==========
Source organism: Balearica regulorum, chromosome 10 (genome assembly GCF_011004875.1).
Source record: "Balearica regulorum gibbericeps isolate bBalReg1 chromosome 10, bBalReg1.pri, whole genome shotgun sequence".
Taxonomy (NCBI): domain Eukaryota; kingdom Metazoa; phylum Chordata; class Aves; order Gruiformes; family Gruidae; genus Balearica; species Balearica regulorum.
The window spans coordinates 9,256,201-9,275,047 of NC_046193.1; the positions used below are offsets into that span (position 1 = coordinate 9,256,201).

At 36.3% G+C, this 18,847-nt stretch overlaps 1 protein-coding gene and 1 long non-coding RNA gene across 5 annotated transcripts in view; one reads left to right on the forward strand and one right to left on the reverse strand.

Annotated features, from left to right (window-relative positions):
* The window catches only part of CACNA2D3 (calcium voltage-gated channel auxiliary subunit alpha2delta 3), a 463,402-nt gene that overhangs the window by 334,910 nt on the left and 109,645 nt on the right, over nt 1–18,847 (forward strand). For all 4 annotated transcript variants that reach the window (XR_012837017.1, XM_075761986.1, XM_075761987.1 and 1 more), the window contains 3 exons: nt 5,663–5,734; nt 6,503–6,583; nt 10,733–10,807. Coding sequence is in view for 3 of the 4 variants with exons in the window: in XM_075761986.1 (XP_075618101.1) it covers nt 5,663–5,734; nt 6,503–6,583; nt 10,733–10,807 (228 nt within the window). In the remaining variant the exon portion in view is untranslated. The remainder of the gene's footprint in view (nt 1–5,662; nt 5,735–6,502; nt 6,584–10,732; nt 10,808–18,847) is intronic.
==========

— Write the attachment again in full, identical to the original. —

Source organism: Balearica regulorum, chromosome 10 (genome assembly GCF_011004875.1).
Source record: "Balearica regulorum gibbericeps isolate bBalReg1 chromosome 10, bBalReg1.pri, whole genome shotgun sequence".
Taxonomy (NCBI): domain Eukaryota; kingdom Metazoa; phylum Chordata; class Aves; order Gruiformes; family Gruidae; genus Balearica; species Balearica regulorum.
The window spans coordinates 9,256,201-9,275,047 of NC_046193.1; the positions used below are offsets into that span (position 1 = coordinate 9,256,201).

At 36.3% G+C, this 18,847-nt stretch overlaps 1 protein-coding gene and 1 long non-coding RNA gene across 5 annotated transcripts in view; one reads left to right on the forward strand and one right to left on the reverse strand.

Annotated features, from left to right (window-relative positions):
* The window catches only part of CACNA2D3 (calcium voltage-gated channel auxiliary subunit alpha2delta 3), a 463,402-nt gene that overhangs the window by 334,910 nt on the left and 109,645 nt on the right, over nt 1–18,847 (forward strand). For all 4 annotated transcript variants that reach the window (XR_012837017.1, XM_075761986.1, XM_075761987.1 and 1 more), the window contains 3 exons: nt 5,663–5,734; nt 6,503–6,583; nt 10,733–10,807. Coding sequence is in view for 3 of the 4 variants with exons in the window: in XM_075761986.1 (XP_075618101.1) it covers nt 5,663–5,734; nt 6,503–6,583; nt 10,733–10,807 (228 nt within the window). In the remaining variant the exon portion in view is untranslated. The remainder of the gene's footprint in view (nt 1–5,662; nt 5,735–6,502; nt 6,584–10,732; nt 10,808–18,847) is intronic.